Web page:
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Hobbies and Interests

Martial Arts

During my eight years in the United States Marine Corps I studied the Japanese art of Ju-Jitsu. The Marines taught me how to use my hands in combat as well as many other things. I am fortunate to have never used my skills in combat or as a civilian. According to the U.S. Ju-Jitsu Federation (USJF), Ju-Jitsu literally means “gentle art.” By design Ju-Jitsu enables a smaller or weaker person to defeat a stronger opponent. Ju-Jitsu also emphasizes the use of unarmed techniques in a confrontation with an aggressor.

Upon my honorable discharge from the Marine, I continued my studies in the martial arts. While attending graduate school, I became a student of Tai Chi Chuan (24-Forms) and Aikido. Tai Chi incorporates the movements of animals such as the tiger, the crane, and the cock. Tai Chi was by far the most difficult of all the arts to practice. Its emphasis upon constantly shifting one’s balance is no easy feat. It is difficult to practice Tai Chi well, and easy to practice incorrectly. Tai Chi also brings into harmony the mind, body, and the heart. Through controlled breathing one is able to focus their “chi” at a single point of contact. The “chi” is the vital energy or force within all living things. The Chi can be directed toward an aggressor in the form of a kick, a punch, or a block. Tai Chi is often practiced as a form of relaxation. However, Tai Chi has practical applications found in many styles such as Kung Fu and Penjit Salat.

I consider Aikido to be my love among the martial arts. In my view, Aikido has numerous advantages over other arts. Aikido is in the same family of arts which includes Ju-Jitsu and Judo. Aikido was developed by Morihei Ueshiba.


Ueshiba began his martial arts career in Ju-Jitsu. Aikido was originally referred to as the “way Ueshiba did Ju-Jitsu.” Ueshiba later referred to his art as Aikido, “the way of harmony.” There are many parallels between Ju-Jitsu and Aikido. Ueshiba wanted to create an art that was more than martial in nature. Rather, Aikido was to be a way of life as opposed to a way of fighting (aggression and death).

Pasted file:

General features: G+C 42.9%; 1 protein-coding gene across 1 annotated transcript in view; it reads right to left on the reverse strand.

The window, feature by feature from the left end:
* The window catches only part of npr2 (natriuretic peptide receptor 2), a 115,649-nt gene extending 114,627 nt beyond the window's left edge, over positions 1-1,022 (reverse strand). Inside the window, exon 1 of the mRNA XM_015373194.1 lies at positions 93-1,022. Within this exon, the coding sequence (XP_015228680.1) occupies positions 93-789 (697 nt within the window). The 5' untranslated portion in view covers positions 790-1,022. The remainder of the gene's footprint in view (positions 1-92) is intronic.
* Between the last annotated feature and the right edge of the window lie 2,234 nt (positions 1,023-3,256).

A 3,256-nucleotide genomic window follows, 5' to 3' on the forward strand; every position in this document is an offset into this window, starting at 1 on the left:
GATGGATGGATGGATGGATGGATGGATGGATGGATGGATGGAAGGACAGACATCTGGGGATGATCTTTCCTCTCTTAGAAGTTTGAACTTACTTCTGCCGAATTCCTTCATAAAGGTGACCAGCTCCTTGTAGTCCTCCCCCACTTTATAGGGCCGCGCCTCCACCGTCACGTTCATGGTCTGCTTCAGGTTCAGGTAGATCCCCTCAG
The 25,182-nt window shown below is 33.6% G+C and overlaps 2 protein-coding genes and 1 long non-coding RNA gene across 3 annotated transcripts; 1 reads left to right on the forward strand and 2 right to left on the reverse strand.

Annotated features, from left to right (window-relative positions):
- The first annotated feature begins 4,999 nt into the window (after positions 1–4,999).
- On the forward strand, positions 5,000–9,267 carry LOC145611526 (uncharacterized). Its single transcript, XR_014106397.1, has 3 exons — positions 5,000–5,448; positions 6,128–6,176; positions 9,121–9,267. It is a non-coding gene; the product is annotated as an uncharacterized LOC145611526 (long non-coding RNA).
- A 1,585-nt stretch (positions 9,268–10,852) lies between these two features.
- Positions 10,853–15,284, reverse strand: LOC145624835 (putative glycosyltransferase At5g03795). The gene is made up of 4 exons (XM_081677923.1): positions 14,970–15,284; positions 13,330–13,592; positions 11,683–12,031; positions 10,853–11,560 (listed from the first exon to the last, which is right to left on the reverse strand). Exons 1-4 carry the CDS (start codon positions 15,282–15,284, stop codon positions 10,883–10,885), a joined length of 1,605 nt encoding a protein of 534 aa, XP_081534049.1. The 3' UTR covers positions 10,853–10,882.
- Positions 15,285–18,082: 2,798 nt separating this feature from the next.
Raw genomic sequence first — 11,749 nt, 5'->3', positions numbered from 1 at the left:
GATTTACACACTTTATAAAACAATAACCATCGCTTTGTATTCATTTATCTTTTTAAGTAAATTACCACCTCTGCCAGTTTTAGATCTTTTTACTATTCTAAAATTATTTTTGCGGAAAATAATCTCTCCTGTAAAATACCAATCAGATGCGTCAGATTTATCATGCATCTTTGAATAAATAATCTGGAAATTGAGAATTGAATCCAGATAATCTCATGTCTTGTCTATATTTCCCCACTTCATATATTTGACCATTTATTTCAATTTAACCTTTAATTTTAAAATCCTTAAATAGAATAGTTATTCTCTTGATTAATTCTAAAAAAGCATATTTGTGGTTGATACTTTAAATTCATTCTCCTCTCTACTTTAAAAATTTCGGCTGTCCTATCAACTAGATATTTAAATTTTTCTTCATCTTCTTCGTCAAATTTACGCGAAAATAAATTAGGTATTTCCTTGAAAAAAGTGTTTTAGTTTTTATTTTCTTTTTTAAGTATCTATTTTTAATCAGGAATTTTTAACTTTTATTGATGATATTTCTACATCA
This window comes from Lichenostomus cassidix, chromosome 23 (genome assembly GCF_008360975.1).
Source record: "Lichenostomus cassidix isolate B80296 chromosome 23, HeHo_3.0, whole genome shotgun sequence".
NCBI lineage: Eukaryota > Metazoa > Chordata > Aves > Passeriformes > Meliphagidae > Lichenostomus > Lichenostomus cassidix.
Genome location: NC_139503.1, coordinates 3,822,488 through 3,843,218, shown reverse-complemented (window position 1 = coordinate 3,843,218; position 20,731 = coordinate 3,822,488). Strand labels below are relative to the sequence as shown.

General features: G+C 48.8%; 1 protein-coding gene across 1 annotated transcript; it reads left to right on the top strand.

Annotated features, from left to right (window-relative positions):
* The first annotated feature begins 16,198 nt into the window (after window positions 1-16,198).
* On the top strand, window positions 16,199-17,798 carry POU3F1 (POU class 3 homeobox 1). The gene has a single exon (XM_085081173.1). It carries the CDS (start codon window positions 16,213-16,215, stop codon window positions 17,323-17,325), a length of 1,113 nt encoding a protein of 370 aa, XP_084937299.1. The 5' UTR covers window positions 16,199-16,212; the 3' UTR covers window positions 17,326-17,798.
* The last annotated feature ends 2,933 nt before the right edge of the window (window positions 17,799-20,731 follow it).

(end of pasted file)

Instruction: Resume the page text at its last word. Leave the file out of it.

I have studied Aikido now for over 18 years of martial arts experience. My studies in Aikido have been with the Fugakukai International Aikido Association.

My Shodan (Black Belt) Rank Test


Bonsai (Tree in a Pot)

I developed an interest in the art of “bonsai” while in graduate school. At the time, the only plants I could grow successfully were indoor cacti. I started with store bought plants, which are often of poor quality. The rocks are glued together preventing the soil from being saturated when watered. Small pots tend to hold little moisture and dry out rapidly. I eventually began developing my own specimens from nurseries. The Japanese term “bonsai” literally means, “tree in a pot.” Bosai are tree in minature form. The art of bonsai is not limited to Japan. The Chinese have long practiced the art “penjing.” The term means, “scenery in a pot.” The Chinese attempt to imitate not only a natural tree, but a landscape along with rocks, streams, and mountains. There are a number of examples of both Penjing and Bonsai in bookstores as well as on the web.

After successfully ruining numerous plants I began to recognize a pattern of amateurish mistakes. I would like to pass some of these tips on to you:

  1. Bonsai are not designed to live indoors. Trees are intended to live under the sun. There are few exceptions to this rule. This tip will dramatically increase your chances for success.

  2. Water Bonsai trees frequently in the summer months and less frequently in the winter.

  3. The soil is critical to the life of your Bonsai. The most important thing about soil is the particle size. The particle size determines the degree of drainage desired. Secondly, the amount of organic matter is an important consideration. Finally, be careful with prepackaged soils for bonsai. Some trees prefer more of less organic material such as peat.

  4. Over-feeding your Bonsai is a big temptation. Resist the temptation! It is better to under feed your plants than to over feed them. That is if you keep Tip #3 in mind.

  5. The survival and life of the tree is more important than the aesthetic quality of the tree. First, practice keeping your Bonsai alive then gradually begin to train your trees by wiring and bending your tree into desired shapes.

  6. Don’t reinvent the wheel. There are a number of good books on Bonsai. The practice of Bonsai is both art and science. Ask the experts about the science of growing trees in a pot.

Bonsai Picture

bonsai tree!

This is one of my favorite varieties- Japanese Maple.